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Collin Lawrence is a former New York City teacher who is recounting his four years working at a Brooklyn high school. Read Collin’s previous posts.

It takes more than just teachers to run a school. By the time the Brooklyn Arts Academy was a full 9-12 high school, close to 20 non-teaching staff members served our 400 students in some capacity. As one of only three teachers who had remained on staff for three continuous years, I developed positive relationships with many of these individuals. Having proven my dependability, I was granted favors small and large that helped me do my job. At the same time, I was often mystified by the seeming dysfunction of our staff as a whole.

I began my third year as the 10th-grade global history teacher with a renewed sense of optimism. I’d achieved a significant improvement in my students’ Regents exam scores the year before, and I felt good about a couple of personnel additions the principal had made over the summer. A new assistant principal in charge of instruction seemed knowledgeable and personable. A special education teacher was also made an AP in charge of data analysis, and he likewise proved to be a responsive and diligent administrator. Our two new APs did a lot to help the school run more smoothly. However, it seemed as though both were coached to side with the principal during any conflict with the teachers.

The women who worked in the office were also in no position to challenge the principal. Predominantly Puerto Rican woman, many of them got their jobs through connections to the principal or to each other. The principal’s personal secretary had been with him from the beginning. She had little interactions with teachers but was in charge of scheduling among other responsibilities. I often felt frustrated by her placement of students into cohorts that moved together from class to class. Students placed in groups with chronically disruptive classmates never had respite. A colleague told me that the principal’s personal secretary has been taking night school classes and is slated to become an assistant principal next year.

Some of her family members also gained employment at the school. One was in charge of computers and technology. I liked him because he allowed me to keep an LCD projector in my room throughout the school year when most teachers had to request them for daily use. Another relative was a secretary in charge of transcripts. Last year, the daughter of the principal’s personal secretary got a job as an after-school tutor and this year she was made the new parent coordinator.

I thought of the other secretaries and school-aides as the church ladies. Most of them were congregants in the church where Mr. G was minister. The payroll secretary had also been with the principal since the beginning. She did not actually have the proper credentials to serve in this position but she was friendly and well liked. In addition to distributing paychecks, she was in charge of doling out resources and coordinating substitute teachers. She loved me because I was never late or absent, so always let me take whatever supplies I needed whenever I wanted.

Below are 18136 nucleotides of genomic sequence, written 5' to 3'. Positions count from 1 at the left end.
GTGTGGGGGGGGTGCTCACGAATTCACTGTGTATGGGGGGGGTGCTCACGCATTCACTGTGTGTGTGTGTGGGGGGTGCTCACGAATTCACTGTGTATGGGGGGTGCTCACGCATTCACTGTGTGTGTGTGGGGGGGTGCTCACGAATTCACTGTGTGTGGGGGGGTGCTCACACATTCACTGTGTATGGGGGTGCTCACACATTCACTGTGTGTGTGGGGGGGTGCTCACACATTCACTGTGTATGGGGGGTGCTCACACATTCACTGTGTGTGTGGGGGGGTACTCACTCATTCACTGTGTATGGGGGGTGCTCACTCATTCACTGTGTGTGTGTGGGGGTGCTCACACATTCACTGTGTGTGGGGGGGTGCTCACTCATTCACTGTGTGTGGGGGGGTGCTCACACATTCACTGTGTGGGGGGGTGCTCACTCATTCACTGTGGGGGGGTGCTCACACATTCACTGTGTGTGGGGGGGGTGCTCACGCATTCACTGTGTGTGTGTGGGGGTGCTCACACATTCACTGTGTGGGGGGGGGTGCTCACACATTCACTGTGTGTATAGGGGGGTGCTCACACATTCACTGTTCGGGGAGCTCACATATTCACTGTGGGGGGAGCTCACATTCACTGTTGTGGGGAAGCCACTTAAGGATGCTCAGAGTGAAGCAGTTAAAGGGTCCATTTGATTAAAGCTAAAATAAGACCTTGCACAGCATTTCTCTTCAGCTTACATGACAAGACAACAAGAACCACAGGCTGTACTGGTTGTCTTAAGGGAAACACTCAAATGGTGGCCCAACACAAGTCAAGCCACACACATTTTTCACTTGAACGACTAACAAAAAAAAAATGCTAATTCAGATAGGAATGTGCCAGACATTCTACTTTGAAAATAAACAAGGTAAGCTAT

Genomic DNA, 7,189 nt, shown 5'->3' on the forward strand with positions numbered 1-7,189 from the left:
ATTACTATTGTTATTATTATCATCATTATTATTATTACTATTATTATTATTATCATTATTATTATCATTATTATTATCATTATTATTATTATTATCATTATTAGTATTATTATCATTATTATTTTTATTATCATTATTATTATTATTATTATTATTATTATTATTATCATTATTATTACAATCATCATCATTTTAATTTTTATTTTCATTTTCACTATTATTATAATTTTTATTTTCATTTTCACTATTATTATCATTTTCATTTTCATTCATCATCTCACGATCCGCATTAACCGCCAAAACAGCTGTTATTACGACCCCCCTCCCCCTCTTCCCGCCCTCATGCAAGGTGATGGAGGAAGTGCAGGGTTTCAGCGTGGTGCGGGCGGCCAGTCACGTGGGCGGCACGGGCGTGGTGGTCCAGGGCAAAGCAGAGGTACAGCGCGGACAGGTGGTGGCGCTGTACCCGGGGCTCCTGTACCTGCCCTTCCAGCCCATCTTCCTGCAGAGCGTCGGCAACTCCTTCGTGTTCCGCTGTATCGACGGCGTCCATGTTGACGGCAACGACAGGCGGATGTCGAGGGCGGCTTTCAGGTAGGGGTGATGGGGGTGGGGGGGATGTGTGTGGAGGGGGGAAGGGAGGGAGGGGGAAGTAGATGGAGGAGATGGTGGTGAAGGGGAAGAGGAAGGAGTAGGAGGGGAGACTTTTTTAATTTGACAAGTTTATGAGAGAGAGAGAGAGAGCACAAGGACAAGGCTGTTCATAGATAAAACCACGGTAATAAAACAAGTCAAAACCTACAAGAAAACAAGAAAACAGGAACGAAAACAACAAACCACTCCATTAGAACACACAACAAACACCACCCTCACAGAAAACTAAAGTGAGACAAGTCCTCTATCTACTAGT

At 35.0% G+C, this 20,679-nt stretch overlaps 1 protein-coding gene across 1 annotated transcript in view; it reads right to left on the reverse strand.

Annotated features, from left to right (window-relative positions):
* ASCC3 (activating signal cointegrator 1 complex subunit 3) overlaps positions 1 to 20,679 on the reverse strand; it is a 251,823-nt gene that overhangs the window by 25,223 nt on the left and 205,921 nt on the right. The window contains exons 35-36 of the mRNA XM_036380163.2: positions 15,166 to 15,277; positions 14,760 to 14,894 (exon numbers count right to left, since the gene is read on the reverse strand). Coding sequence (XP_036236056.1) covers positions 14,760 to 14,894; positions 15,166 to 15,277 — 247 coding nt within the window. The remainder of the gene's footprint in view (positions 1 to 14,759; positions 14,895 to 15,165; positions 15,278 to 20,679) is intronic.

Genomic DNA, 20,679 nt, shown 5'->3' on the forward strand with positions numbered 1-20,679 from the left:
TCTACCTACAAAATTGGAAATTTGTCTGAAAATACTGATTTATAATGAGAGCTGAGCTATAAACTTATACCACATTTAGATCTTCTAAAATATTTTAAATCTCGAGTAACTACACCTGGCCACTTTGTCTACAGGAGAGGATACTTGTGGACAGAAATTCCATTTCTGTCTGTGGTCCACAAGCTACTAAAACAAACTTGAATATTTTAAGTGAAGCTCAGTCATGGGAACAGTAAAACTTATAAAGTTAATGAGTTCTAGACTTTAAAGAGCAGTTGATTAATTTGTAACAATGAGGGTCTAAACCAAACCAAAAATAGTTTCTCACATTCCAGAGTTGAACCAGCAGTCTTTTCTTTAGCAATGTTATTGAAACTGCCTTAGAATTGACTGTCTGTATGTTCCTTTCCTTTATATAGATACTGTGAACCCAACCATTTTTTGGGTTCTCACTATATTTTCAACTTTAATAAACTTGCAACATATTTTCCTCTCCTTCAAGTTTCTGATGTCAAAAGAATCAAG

Four other women worked as school aides. Their responsibilities included monitoring the lunchroom and hallways. I grew to admire and appreciate the aide that worked closely with my grade-level team. She did more to support my teaching efforts than any administrator. When I had a problem with disruptive behavior, I could count on her to pull the troublesome student out of the room and counsel him or her back to calm. She was often in my classroom and knew more than any other adult the effort I put into my lessons. As a result, she stood behind me unequivocally and touted my teaching to other students and staff, often telling them, “Mr. Lawrence is the bomb.”

The school-aides didn’t earn high salaries and had frustrating jobs. More than anyone, they were on the frontlines of our students’ drama and played roles as counselors, nurses, and disciplinarians as needed, while also sometimes being given additional secretarial tasks. Unlike the teachers, they had no union and little job security. So while they complained among each other (sometimes in my classroom after school), they had to bite their tongues around the principal. Perhaps, as devoted churchgoers, they were motivated by a sense of religious mission to serve our students.

In addition to the APs, secretaries and school aides, we also had a dean, though his position would be cut the following year. A guidance counselor functioned more as a social worker. A college-coordinator worked tirelessly to get our students through the SATs and the college-application process. A partnership coordinator worked with the school’s art and music elective teachers and wrote grants. A couple of paraprofessionals served specific students who required special education students. And the school safety agents worked in our hallways but were paid from a different budget.

With so many human resources in place, our school had the potential to make a significant impact on the lives of our students. But despite the best intentions of all of us, we never functioned in a cohesive or consistent way. The whole was not greater than the sum of its parts.

About our First Person series:

First Person is where Chalkbeat features personal essays by educators, students, parents, and others trying to improve public education. Read our submission guidelines here.

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